Ask a church-attending Christian for his views on politics and you’ll likely get a bunch of political positions on specific topics, or opinions about candidates and upcoming or past elections. It’s very unlikely he’ll take this question as one pertaining to political theory, in part because it’s unlikely he has a political theory at all.

When I say “political theory” I don’t mean the sort of thing taught in a typical American college in 2022, which is really just training to be an effective cog in the Democrat machine. I mean an understanding of politics rooted in one’s worldview. Many hundreds of Christian thinkers have worked over the centuries in myriad political situations to develop a Christian political theory that is robust enough to pertain to virtually any form of government and culture a Christian might find himself in.

As I noted last week, anti-intellectualism is a plague on the church and this extends beyond apologetics into the realm of Christian history, and thus into Christian thinking on many subjects, including political theory. As I’m discovering as I slowly begin reading the stuff myself, you find that Christians from the pre-modern world were far more thoughtful, clear, and had higher demands for evidence than we do today when we try and do the same thing.

There is plenty to disagree with, but you begin to see that Christian thinking on the subject follows a sort of mostly smooth series of developments, as if building a cathedral. Then, when you look at contemporary Christian leadership on the subject, from denominational leaders to big church pastors, the arc is nowhere to be seen; it’s as if no work had ever been done on the subject and you have some of history’s least sophisticated thinkers struggling just to put a single brick on top of another brick and shouting “idolater!” if you manage to build a small wall with your textbook on cathedral building in hand. It’s a bit strange.

One modern example of the disjointed, poorly thought model is on display in so-called “separation of church and state”. Ask a thoughtful Christian about this and the best answer you’ll get is that “we shouldn’t impose our beliefs on other people”. That, to some extent, is true. You can’t outright compel belief and you shouldn’t try. But there’s an interesting word there: Shouldn’t.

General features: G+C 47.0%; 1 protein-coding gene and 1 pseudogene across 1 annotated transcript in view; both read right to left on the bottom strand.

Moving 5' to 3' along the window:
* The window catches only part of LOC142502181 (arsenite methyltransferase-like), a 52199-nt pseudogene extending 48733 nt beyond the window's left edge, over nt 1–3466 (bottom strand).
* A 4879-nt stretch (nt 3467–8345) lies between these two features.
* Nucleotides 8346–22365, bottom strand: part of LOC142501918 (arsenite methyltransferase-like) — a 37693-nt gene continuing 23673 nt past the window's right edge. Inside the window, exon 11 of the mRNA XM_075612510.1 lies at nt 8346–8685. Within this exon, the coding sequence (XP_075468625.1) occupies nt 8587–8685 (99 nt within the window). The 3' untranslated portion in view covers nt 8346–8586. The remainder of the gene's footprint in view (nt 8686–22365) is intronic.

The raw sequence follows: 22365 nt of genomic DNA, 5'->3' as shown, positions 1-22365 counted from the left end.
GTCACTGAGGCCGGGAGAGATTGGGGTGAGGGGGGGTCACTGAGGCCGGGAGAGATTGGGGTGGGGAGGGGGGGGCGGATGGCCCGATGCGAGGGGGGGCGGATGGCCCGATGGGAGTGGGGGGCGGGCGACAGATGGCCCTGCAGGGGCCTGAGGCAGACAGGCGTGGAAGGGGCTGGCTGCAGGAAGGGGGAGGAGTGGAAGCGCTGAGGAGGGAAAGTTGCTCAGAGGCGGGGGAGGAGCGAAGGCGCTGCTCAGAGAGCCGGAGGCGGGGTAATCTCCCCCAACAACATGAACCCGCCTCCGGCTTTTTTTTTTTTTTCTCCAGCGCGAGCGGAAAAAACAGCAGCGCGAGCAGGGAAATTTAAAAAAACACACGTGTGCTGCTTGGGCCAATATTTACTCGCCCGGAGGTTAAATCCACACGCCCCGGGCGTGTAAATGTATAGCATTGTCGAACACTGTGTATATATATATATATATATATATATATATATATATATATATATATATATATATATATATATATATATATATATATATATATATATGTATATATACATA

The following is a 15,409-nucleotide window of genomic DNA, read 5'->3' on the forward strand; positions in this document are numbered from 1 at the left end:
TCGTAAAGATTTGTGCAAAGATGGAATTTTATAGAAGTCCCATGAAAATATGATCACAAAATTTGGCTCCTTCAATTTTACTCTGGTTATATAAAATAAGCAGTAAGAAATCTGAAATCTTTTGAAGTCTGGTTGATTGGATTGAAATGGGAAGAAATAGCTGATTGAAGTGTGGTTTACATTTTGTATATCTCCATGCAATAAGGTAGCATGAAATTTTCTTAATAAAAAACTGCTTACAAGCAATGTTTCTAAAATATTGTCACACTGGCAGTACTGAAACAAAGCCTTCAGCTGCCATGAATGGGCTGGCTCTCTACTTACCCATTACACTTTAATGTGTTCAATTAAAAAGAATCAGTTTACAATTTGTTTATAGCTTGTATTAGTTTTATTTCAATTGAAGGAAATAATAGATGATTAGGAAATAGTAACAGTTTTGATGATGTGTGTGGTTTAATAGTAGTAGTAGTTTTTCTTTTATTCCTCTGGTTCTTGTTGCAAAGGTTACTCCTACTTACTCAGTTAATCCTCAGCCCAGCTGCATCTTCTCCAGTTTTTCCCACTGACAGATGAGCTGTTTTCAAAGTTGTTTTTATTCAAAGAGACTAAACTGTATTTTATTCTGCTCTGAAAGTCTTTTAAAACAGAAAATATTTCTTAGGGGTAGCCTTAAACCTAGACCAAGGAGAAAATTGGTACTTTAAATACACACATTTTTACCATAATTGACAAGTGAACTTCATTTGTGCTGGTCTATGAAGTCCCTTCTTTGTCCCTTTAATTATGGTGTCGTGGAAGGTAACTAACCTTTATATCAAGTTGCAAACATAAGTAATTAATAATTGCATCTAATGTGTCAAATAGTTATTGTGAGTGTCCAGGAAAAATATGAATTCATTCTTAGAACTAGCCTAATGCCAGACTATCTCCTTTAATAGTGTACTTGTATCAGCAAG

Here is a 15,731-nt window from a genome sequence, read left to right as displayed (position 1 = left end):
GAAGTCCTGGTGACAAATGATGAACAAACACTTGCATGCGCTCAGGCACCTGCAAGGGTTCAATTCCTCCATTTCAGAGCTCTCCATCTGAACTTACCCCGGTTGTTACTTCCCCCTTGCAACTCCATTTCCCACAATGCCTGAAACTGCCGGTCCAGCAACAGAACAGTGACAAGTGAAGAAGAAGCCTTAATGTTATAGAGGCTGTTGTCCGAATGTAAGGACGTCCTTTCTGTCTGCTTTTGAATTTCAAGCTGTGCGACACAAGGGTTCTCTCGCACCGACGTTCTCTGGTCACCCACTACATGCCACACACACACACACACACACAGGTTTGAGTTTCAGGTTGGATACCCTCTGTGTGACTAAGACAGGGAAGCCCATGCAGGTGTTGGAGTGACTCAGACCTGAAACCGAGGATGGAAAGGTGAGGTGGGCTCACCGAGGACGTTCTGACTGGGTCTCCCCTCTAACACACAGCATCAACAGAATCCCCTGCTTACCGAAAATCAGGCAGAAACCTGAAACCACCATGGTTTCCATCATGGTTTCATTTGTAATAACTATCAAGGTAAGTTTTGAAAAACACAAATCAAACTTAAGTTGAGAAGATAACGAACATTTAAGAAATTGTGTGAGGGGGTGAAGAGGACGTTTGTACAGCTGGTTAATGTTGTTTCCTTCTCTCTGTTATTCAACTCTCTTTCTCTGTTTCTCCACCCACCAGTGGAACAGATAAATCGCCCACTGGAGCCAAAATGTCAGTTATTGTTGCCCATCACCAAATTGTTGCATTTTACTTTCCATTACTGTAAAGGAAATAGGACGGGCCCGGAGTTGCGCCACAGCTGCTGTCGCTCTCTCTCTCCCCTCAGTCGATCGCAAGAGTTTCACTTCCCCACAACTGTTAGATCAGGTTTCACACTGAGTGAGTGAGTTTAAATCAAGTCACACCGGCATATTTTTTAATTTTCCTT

“Shoulds” and “Should Nots” are moral language, and morality is grounded in an authority. If not God, then there’s no real substitute. The notion that we should not compel belief is not shared universally throughout history. The Persian god-kings, the Chinese celestial emperors, the Roman princeps, the Aztec priests; all of them thought that belief should be compelled by law and, because they believed their governments to either be divine or to mediate the divine, they treated disregard for such laws as treason.

The principle at root here is the doctrine of religious liberty, which is an explicitly Christian idea, rooted in the fact that God Himself does not compel belief or call Christians to compel belief.

There’s a deep contradiction, however, between believing that the state should not compel belief while simultaneously believing the state should not be compelled itself to obey. It must be one, or it must be the other. If the state compels belief, it is not obedient to Christ. If the state does not compel belief, it is obedient to Christ either on accident or on purpose. There is no in between.

Religious liberty is just one of many, many areas where shallow thinking gets Christians into weird contradictions. These contradictions lead to Christians who desire the state to do something good, something that comports with God’s moral character, but then to totally undermine all of that good stuff by having a faulty belief that the state shouldn’t really be obedient because it should be neutral.

The myth of neutrality, as I have written about many times before, is not compatible with a Christian theory of politics.

Strangely, contemporary Christians have no problem talking about how they’d never vote for a bad person and how the moral character of the recipient of their vote is extremely important to them. This is another myth – the myth that Democracy is sacred – which I may pick up on in further posts later. Your vote is not a universal endorsement. It’s not a marriage pledge. It’s not a pledge of any kind. It’s just a vote. It’s you picking the person you think would be best for a role, for whatever reason you think. This is one reason many wise Christians voted for Trump in 2016 and 2020. Not because they’d also vote for him to be their pastor or even choose him to be their friend. They voted for him because he advanced the cause of good – often by accident – by shredding evil things.

So it isn’t that Christians don’t want godly men in government. They just seem to have an allergic reaction to a godly government in any meaningful, permanent sense.

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